Buzz indicates energy could produce agreement
ST. PAUL -- Stand next to an electric power transmission line and you hear a buzz. That's a lot like the buzz being heard in the ramp-up to the 2007 Minnesota legislative session. Instead of the static that often accompanies big issues, there see...
ST. PAUL -- Stand next to an electric power transmission line and you hear a buzz.
That's a lot like the buzz being heard in the ramp-up to the 2007 Minnesota legislative session. Instead of the static that often accompanies big issues, there seems to be a synergy about energy.
"He has given us a lot of good starting points," Democratic House Energy Committee Chairman Bill Hilty said about Republican Gov. Tim Pawlenty. "I don't know that we would agree on all the details."
"I think we will have a pretty ambitious agenda," Hilty said.
Pawlenty recently suggested requiring 25 percent of the state's energy to come from renewables -- such wind or plants -- by 2025. That was part of a broad energy proposal that many Dem-ocratic-Farmer-Laborites embraced.
"The governor's on board with us," Rep. Al Juhnke, DFL-Willmar, said of renewable energy discussions during the 2007 session. "That's going to be big."
More emphasis is being placed on energy than in past legislative sessions, Hilty said.
However, there are no simple answers to energy questions any more, he added.
Hilty, a Finlayson representative, and other Democrats highly praised Pawlenty for his energy initiatives in recent weeks. Even to someone with little agriculture in his district, like Hilty, Pawlenty's ethanol push is welcome.
"Certainly we are going to be talking about a renewable energy standard," Hilty said.
Juhnke said he expects to hear many renewable energy proposals in his House Agriculture, Rural Economies and Veterans Affairs Division because of the close relationship with agriculture.
Ethanol has been the state's most successful renewable fuel source, and he said the industry's future should be part of the renewable energy discussion.
Ethanol has been made only from corn in the state, but a new University of Minnesota study makes it appear using a mixture of grasses could be the next step.
"I'm kind of excited about the possibilities that were unveiled by the university of Minnesota study a few days ago," Hilty said. "It certainly opens up a lot of possibilities that we haven't had previously."
Juhnke said state-supported agricultural research should be focused on the next generation, known as cellulosic ethanol.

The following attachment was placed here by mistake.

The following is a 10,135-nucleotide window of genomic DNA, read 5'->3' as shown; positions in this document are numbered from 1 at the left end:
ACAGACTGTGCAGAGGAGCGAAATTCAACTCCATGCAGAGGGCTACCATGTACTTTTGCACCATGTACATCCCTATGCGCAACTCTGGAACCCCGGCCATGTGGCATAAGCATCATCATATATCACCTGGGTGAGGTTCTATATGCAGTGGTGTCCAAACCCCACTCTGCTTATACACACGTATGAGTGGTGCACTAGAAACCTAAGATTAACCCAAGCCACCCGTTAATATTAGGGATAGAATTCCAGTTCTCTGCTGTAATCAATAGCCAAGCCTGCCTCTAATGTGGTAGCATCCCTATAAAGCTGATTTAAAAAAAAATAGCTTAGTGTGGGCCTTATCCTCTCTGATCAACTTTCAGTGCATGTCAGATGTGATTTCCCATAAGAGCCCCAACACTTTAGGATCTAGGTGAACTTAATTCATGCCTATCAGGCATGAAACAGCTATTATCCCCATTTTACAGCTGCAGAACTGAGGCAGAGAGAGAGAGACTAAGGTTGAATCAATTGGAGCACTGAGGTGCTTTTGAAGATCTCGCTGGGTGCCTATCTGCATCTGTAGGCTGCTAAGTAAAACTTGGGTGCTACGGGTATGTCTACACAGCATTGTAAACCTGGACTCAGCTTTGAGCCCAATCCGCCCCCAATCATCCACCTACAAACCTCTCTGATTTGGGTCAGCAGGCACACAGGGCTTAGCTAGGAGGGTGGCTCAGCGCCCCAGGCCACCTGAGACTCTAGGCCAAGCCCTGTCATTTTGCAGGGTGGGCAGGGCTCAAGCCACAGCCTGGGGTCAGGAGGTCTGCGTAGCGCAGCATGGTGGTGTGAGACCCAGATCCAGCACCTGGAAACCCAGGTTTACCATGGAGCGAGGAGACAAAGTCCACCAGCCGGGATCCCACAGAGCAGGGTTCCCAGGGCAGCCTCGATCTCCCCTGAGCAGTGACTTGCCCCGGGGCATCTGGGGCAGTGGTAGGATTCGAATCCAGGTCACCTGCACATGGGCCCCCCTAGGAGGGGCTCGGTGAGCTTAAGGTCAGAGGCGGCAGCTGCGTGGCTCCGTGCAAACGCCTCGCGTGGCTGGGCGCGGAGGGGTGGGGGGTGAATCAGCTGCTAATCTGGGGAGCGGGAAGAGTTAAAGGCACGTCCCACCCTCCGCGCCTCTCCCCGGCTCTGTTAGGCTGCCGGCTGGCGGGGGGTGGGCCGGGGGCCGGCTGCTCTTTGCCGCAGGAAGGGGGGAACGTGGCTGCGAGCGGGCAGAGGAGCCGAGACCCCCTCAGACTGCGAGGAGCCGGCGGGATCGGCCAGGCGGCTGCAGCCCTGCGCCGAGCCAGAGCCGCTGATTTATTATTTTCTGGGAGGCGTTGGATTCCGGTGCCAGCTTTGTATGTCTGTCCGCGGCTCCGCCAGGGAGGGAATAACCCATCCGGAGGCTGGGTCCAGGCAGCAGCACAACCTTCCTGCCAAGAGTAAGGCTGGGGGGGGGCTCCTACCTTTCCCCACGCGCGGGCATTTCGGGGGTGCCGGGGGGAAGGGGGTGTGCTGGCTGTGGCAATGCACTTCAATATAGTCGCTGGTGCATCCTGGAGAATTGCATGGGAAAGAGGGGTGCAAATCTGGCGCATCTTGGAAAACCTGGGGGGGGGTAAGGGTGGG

"We want to make sure we're on the right road with what we're doing," he said.
Ethanol is "a stepping stone," Rep. Brita Sailer, DFL-Park Rapids said. Waste products from the forestry industry also could be used to make the fuel.
"I look at the big old sawdust piles we have," she said.
The state should provide incentives, such as tax breaks, to encourage more ethanol production, Sailor said.
Minnesota should also watch Congress closely because the next federal farm bill will emphasize renewable fuels research, said Juhnke, who recently met with U.S. Rep. Collin Peterson of Minnesota's 7th District. Peterson is the incoming chairman of the House Agriculture Committee and will play a big role in the federal farm legislation.
Lawmakers planning for Minnesota's renewable energy future should look to the west, said DFL Sen. Gary Kubly of Granite Falls.
Kubly and Rep. Aaron Peterson, DFL-Madison, represent western Minnesota and are among leading wind energy proponents in the Legislature. They have struggled to gain support in recent years, but that could change given Democrats' take over of the House and Kubly's new position as a Senate environment and natural resources subcommittee chairman.
Investing in wind energy is cost efficient, Kubly said, and like the ethanol industry it could help create jobs in rural Minnesota.
"I think it would be a huge economic jolt" to rural Minnesota, Kubly said.
Rep. Lyle Koenen, a farmer whose legislative district is mostly rural, said any new energy development in Minnesota should be locally owned.
One setback for renewable energy expansion could be the cost to upgrade electric transmission lines, Koenen said. The Clara City DFLer said he has heard from rural electric cooperatives worried they will have to pay for the upgrades.
Legislative leaders from opposing parties said they will reach agreement on an energy bill. House Speaker-designate Margaret Anderson Kelliher said it's a priority of her DFL caucus, and the GOP caucus' leader said its members are on board, too.